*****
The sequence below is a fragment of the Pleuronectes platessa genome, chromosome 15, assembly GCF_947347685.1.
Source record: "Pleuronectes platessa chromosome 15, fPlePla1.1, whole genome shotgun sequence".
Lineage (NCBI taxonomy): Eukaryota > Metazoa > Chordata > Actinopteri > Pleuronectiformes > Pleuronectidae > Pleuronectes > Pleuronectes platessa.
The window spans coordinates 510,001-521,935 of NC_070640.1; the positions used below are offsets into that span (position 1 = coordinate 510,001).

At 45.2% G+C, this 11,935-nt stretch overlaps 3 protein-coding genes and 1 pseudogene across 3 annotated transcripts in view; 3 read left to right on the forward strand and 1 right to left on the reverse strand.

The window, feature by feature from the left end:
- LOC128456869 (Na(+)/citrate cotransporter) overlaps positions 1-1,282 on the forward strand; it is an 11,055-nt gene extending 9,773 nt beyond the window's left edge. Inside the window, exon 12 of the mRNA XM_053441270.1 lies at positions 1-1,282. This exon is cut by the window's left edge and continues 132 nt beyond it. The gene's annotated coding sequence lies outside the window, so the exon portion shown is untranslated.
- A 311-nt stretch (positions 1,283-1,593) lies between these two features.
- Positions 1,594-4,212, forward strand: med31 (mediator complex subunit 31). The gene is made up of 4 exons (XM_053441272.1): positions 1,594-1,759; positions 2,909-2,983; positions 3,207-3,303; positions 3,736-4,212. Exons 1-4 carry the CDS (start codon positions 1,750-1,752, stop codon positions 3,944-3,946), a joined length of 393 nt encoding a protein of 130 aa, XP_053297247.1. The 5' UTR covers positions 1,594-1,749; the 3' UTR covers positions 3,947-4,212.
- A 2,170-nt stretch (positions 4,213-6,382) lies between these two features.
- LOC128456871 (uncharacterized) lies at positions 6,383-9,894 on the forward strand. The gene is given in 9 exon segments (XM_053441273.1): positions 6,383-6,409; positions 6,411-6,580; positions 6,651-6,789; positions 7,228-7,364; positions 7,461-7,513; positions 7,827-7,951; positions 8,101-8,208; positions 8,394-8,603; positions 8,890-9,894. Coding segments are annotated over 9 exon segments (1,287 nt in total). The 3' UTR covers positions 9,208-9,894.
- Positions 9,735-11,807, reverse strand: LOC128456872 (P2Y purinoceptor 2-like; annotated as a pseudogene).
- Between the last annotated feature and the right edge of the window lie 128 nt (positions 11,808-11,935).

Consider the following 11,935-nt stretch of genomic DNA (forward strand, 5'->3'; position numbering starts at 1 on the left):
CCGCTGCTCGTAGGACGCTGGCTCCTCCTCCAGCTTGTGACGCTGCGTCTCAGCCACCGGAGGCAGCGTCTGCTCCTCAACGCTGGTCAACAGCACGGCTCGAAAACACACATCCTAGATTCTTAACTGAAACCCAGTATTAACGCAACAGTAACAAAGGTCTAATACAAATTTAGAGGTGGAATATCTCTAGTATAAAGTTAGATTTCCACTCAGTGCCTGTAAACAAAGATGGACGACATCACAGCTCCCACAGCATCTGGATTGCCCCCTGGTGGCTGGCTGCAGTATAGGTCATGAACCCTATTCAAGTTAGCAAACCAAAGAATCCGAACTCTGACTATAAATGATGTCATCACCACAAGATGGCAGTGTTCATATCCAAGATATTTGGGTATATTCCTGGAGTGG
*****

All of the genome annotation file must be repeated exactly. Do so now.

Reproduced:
The sequence below is a fragment of the Pleuronectes platessa genome, chromosome 15, assembly GCF_947347685.1.
Source record: "Pleuronectes platessa chromosome 15, fPlePla1.1, whole genome shotgun sequence".
Lineage (NCBI taxonomy): Eukaryota > Metazoa > Chordata > Actinopteri > Pleuronectiformes > Pleuronectidae > Pleuronectes > Pleuronectes platessa.
The window spans coordinates 510,001-521,935 of NC_070640.1; the positions used below are offsets into that span (position 1 = coordinate 510,001).

At 45.2% G+C, this 11,935-nt stretch overlaps 3 protein-coding genes and 1 pseudogene across 3 annotated transcripts in view; 3 read left to right on the forward strand and 1 right to left on the reverse strand.

The window, feature by feature from the left end:
- LOC128456869 (Na(+)/citrate cotransporter) overlaps positions 1-1,282 on the forward strand; it is an 11,055-nt gene extending 9,773 nt beyond the window's left edge. Inside the window, exon 12 of the mRNA XM_053441270.1 lies at positions 1-1,282. This exon is cut by the window's left edge and continues 132 nt beyond it. The gene's annotated coding sequence lies outside the window, so the exon portion shown is untranslated.
- A 311-nt stretch (positions 1,283-1,593) lies between these two features.
- Positions 1,594-4,212, forward strand: med31 (mediator complex subunit 31). The gene is made up of 4 exons (XM_053441272.1): positions 1,594-1,759; positions 2,909-2,983; positions 3,207-3,303; positions 3,736-4,212. Exons 1-4 carry the CDS (start codon positions 1,750-1,752, stop codon positions 3,944-3,946), a joined length of 393 nt encoding a protein of 130 aa, XP_053297247.1. The 5' UTR covers positions 1,594-1,749; the 3' UTR covers positions 3,947-4,212.
- A 2,170-nt stretch (positions 4,213-6,382) lies between these two features.
- LOC128456871 (uncharacterized) lies at positions 6,383-9,894 on the forward strand. The gene is given in 9 exon segments (XM_053441273.1): positions 6,383-6,409; positions 6,411-6,580; positions 6,651-6,789; positions 7,228-7,364; positions 7,461-7,513; positions 7,827-7,951; positions 8,101-8,208; positions 8,394-8,603; positions 8,890-9,894. Coding segments are annotated over 9 exon segments (1,287 nt in total). The 3' UTR covers positions 9,208-9,894.
- Positions 9,735-11,807, reverse strand: LOC128456872 (P2Y purinoceptor 2-like; annotated as a pseudogene).
- Between the last annotated feature and the right edge of the window lie 128 nt (positions 11,808-11,935).

Consider the following 11,935-nt stretch of genomic DNA (forward strand, 5'->3'; position numbering starts at 1 on the left):
CCGCTGCTCGTAGGACGCTGGCTCCTCCTCCAGCTTGTGACGCTGCGTCTCAGCCACCGGAGGCAGCGTCTGCTCCTCAACGCTGGTCAACAGCACGGCTCGAAAACACACATCCTAGATTCTTAACTGAAACCCAGTATTAACGCAACAGTAACAAAGGTCTAATACAAATTTAGAGGTGGAATATCTCTAGTATAAAGTTAGATTTCCACTCAGTGCCTGTAAACAAAGATGGACGACATCACAGCTCCCACAGCATCTGGATTGCCCCCTGGTGGCTGGCTGCAGTATAGGTCATGAACCCTATTCAAGTTAGCAAACCAAAGAATCCGAACTCTGACTATAAATGATGTCATCACCACAAGATGGCAGTGTTCATATCCAAGATATTTGGGTATATTCCTGGAGTGG